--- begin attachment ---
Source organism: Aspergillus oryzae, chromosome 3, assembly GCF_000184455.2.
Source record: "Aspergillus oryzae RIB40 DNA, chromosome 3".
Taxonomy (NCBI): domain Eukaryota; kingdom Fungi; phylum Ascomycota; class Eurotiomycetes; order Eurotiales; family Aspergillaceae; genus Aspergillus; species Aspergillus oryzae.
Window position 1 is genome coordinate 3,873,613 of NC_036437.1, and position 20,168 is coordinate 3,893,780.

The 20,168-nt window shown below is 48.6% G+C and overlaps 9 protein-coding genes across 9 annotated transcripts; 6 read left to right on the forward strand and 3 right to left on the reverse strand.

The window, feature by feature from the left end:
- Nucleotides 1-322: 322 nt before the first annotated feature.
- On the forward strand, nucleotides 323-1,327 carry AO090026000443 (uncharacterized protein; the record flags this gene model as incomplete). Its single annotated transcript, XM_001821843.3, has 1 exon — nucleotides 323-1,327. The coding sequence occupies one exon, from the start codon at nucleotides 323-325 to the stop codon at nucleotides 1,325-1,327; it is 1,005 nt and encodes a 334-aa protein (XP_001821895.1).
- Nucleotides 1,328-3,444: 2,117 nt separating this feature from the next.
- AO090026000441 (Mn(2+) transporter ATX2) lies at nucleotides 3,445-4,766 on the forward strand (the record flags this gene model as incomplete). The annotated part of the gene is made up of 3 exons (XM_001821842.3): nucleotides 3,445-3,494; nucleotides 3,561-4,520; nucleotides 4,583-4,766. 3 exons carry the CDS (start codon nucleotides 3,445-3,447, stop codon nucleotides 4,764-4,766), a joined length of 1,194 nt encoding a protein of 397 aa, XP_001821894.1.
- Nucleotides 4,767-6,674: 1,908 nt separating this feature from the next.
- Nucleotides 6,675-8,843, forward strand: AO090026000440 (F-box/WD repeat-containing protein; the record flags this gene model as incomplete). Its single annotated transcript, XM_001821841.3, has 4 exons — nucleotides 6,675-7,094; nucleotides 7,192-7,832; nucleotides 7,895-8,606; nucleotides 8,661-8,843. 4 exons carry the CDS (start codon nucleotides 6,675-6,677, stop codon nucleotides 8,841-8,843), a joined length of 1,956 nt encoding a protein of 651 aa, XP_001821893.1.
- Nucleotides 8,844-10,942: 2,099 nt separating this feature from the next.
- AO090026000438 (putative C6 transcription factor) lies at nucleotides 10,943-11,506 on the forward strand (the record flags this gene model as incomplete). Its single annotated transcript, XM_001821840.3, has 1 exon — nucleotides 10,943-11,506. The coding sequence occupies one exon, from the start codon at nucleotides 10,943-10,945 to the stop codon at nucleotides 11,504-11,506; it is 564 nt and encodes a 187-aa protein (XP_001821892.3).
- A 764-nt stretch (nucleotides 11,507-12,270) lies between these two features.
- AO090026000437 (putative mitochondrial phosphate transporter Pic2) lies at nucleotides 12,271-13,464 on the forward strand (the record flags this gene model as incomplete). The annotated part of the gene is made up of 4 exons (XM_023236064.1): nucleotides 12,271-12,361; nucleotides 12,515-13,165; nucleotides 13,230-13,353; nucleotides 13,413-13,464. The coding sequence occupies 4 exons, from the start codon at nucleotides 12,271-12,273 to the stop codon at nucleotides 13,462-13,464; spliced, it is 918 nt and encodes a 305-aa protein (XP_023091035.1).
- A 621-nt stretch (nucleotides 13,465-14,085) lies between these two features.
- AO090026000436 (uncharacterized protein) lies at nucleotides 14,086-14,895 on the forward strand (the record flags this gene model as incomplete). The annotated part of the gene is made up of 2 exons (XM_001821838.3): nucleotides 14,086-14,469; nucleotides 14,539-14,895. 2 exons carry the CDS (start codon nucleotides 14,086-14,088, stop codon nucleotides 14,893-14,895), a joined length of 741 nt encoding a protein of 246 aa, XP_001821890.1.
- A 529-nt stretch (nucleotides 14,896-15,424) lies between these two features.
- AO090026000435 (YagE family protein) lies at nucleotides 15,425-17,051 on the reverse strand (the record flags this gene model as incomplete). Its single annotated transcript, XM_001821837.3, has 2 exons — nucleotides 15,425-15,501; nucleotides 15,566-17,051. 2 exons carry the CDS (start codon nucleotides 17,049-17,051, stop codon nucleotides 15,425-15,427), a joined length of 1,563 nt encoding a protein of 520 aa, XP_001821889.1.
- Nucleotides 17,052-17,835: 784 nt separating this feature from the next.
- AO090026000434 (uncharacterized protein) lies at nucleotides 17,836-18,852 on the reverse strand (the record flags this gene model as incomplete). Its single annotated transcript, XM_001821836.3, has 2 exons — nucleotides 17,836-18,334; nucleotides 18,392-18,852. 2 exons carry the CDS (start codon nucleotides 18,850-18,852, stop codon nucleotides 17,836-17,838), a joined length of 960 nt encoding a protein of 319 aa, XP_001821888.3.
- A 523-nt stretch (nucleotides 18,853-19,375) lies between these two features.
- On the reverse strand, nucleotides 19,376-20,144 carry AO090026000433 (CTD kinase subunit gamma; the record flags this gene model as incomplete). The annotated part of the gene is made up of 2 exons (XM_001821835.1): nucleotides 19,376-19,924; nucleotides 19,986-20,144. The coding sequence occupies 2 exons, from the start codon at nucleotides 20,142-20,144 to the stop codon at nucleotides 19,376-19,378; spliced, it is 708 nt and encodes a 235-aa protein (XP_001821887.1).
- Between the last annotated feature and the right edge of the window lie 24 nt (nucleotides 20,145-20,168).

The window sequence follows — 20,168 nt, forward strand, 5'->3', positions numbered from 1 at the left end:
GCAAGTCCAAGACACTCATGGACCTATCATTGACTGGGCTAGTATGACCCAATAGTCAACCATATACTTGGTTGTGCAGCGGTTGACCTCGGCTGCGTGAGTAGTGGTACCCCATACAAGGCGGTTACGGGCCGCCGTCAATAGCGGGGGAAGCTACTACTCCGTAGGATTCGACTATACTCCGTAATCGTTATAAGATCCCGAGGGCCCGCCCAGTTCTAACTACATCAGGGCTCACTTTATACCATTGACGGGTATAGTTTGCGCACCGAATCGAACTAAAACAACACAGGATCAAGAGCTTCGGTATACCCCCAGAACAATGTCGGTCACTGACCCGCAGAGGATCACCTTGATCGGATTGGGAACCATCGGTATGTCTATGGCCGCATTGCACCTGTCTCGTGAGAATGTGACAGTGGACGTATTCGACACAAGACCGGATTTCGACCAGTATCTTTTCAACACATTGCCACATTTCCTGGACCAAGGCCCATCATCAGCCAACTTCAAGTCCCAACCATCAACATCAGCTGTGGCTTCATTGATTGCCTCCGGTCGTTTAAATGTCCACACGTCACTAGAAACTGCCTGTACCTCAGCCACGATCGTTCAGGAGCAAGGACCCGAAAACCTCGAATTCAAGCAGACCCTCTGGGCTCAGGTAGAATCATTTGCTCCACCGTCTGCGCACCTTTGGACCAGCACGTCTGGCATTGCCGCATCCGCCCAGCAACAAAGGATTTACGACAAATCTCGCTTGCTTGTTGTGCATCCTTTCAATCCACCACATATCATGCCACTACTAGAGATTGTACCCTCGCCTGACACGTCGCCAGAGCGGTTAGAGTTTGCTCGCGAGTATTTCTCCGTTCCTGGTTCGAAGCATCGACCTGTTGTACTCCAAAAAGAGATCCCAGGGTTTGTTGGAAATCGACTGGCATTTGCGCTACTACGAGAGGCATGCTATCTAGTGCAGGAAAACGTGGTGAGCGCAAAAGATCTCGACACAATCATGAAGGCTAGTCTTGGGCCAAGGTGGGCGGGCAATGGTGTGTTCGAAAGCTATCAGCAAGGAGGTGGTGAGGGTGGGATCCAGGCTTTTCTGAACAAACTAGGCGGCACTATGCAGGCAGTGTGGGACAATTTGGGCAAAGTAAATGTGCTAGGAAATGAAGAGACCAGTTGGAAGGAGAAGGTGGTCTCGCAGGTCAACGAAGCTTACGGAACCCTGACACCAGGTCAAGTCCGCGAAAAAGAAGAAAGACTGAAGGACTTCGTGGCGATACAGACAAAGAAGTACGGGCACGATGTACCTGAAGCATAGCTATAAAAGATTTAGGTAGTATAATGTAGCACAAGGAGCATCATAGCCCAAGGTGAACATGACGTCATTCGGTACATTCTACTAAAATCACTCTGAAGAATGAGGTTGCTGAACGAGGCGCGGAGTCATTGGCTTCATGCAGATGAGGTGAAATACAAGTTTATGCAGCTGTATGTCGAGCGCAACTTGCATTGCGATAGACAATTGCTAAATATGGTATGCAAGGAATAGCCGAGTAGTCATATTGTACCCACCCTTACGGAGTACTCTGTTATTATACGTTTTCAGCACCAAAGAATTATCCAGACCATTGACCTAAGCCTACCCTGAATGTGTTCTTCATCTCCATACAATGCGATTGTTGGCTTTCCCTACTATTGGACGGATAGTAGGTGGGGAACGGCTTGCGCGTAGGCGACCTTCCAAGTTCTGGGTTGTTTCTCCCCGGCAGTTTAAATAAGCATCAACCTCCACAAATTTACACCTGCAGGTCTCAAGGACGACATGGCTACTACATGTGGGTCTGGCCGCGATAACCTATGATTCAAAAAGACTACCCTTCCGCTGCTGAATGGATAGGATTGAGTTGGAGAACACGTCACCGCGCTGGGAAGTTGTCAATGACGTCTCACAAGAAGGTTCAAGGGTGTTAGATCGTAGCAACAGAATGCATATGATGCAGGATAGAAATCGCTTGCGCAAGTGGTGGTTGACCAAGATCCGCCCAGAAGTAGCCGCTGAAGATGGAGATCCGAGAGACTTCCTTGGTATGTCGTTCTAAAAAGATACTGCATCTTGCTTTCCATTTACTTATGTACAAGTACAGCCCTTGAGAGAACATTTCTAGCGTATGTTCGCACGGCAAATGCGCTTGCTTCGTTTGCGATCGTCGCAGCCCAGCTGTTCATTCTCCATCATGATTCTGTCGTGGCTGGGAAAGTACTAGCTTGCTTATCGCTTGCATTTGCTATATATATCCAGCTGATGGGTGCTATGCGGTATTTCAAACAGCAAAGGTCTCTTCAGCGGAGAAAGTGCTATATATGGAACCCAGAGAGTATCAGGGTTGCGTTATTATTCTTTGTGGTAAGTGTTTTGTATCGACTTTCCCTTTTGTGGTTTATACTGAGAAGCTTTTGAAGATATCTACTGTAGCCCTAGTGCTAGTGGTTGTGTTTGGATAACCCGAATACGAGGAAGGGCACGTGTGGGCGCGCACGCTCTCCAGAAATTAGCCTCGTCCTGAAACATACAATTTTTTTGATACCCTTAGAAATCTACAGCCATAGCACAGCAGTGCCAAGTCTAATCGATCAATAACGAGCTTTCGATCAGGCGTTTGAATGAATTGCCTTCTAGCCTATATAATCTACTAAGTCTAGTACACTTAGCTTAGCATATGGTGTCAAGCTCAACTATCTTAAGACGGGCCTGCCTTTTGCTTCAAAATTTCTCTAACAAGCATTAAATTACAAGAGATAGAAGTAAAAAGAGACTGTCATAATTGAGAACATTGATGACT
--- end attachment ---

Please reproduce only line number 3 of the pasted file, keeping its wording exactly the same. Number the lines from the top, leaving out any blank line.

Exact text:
Taxonomy (NCBI): domain Eukaryota; kingdom Fungi; phylum Ascomycota; class Eurotiomycetes; order Eurotiales; family Aspergillaceae; genus Aspergillus; species Aspergillus oryzae.